In the eyes of many Israelis, the ultra-Orthodox have hijacked Israel and turned it into more of a religious dictatorship than a democracy. According to polling done in August, 64% of Israeli Jews want to see a government without the ultra-Orthodox parties.

So Lieberman has been very serious about rejecting any coalition with the ultra-Orthodox parties. His stated goal over the past few months has been to push Likud and Blue & White into forming a national unity coalition, creating a government that represents most Israelis.

Lieberman has gone so far as to say that he doesn’t care if he’s even in the coalition, or in the opposition.

So far, there’s no indication that this bold and self-sacrificial talk is untrue in any way. Lieberman is really playing the game for the big stakes, unfazed by anyone or anything else. And he might well pull it off, considering that without him, Bibi has no future as prime minister.

But Gantz and Blue & White refuse to sit in a coalition with a Likud led by Netanyahu, who is in the middle of three corruption investigations (the pre-indictment hearing is Oct. 2). Netanyahu, for now, refuses to leave his seat of power and is still leveraging every ounce of political weight he has to try and stay prime minister.

While other members of Likud may think about a day after Bibi, the party is in no position to rebel just yet.

As it stands, if Gantz doesn’t fold, and Bibi doesn’t leave Likud, and Lieberman sticks by his guns, third national Israeli elections should happen around February 2020.

Now, to come back to the Joint List, the coalition of Arab-Israeli/Palestinian/communist/far-left parties. Their position as the third-largest party in the Knesset is an opportunity to step directly into Israeli political life, instead of operating on the fringes.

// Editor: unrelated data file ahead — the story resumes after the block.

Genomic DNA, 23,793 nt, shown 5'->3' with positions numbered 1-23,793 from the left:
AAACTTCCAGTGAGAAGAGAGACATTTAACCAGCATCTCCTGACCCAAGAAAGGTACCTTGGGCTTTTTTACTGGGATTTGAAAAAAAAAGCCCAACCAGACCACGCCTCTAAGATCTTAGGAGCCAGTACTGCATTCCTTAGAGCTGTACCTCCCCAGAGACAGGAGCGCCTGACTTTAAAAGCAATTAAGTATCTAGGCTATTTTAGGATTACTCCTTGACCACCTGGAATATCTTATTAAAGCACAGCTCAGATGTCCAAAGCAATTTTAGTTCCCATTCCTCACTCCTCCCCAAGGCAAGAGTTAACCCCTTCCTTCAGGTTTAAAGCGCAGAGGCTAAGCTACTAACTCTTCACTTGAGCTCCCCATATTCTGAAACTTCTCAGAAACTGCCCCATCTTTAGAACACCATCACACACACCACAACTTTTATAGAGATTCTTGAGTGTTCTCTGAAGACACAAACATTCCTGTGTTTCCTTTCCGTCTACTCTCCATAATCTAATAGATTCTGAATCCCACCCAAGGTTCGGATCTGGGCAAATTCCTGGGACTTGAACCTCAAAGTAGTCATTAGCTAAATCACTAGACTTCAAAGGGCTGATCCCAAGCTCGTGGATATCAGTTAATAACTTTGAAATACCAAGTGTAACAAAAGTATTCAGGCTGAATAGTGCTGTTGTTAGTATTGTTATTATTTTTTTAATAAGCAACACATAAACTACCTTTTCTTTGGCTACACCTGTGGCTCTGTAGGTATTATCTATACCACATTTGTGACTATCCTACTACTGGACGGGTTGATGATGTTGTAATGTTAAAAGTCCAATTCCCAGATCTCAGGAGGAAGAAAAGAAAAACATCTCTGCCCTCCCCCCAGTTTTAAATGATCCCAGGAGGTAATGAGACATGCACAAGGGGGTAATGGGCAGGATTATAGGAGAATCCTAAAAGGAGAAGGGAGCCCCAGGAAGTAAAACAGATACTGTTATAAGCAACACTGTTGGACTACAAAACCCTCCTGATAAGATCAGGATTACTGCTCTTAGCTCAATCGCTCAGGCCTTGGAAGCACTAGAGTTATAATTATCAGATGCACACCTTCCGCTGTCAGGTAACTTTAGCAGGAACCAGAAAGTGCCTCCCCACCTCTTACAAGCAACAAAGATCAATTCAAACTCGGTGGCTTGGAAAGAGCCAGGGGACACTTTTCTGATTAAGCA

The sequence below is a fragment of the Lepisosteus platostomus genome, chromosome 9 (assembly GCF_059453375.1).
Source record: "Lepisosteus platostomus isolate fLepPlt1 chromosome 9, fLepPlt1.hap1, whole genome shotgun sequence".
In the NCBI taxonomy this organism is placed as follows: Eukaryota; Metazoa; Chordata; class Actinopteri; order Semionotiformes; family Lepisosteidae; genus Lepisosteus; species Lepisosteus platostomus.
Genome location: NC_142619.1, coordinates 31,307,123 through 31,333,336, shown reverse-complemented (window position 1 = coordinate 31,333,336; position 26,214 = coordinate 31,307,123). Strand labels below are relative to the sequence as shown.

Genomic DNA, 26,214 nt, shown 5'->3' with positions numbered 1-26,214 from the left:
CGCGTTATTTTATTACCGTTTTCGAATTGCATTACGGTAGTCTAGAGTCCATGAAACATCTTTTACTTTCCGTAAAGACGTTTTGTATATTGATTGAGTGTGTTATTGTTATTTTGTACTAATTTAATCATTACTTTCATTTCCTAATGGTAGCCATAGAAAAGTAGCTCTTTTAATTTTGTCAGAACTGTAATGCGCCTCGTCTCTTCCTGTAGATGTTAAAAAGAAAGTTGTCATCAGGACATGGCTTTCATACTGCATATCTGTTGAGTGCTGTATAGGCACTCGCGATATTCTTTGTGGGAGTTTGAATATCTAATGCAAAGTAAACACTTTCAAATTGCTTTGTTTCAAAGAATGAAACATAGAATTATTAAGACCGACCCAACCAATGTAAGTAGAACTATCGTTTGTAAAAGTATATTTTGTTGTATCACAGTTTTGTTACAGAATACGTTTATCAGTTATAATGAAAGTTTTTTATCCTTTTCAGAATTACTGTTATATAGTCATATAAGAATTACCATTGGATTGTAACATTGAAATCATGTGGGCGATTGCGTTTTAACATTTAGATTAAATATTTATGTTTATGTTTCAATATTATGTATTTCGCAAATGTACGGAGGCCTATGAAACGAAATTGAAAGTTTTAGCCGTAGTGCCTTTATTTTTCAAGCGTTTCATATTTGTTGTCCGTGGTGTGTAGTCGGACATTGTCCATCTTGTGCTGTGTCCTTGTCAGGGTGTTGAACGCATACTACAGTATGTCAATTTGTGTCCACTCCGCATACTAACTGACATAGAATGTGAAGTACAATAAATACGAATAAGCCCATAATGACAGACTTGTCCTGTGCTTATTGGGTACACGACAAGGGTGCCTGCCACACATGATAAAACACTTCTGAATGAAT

The Joint List, in all previous elections, has abstained from recommending a party/Knesset member to the president for the formation of a coalition. (Israel’s president, while a mostly ceremonial role, gets to choose who goes first to try and form a government and become prime minister — so either Bibi and Likud, or Gantz and Blue & White.)

If the right-wing bloc of four political parties recommends Netanyahu, and the center-left bloc of three political parties recommend Gantz, the balance is in Netanyahu’s favor. Lieberman, however, says he will recommend Gantz, making four vs four. If the Joint List recommends Gantz (which leaders say they will), Gantz gets to try forming a governing coalition first.

The president, Reuven Rivlin, should announce his choice in roughly a week or so.

Motivations are interesting here. Gantz won’t form a coalition with the Joint List, as that would be political suicide. So the JL doesn’t necessarily gain anything by recommending Gantz…except for the potential to topple Netanyahu, who they despise and who has consistently used incendiary rhetoric against Israeli-Arabs to motivate his right-wing voter base.

That potential is beyond enticing. And here’s another that the JL is interested in: if, somehow, a national unity coalition is formed with Blue & White and Likud, as the largest party outside the coalition, the JL would get a first-time chance for Israeli-Arabs to lead Israel’s opposition and take a more front-and-center role in Israeli political life.

But how the pieces come together remains to be seen…and for now, all we really know about the ultimate results of Israel’s September elections is that we live in interesting, if exhausting, times.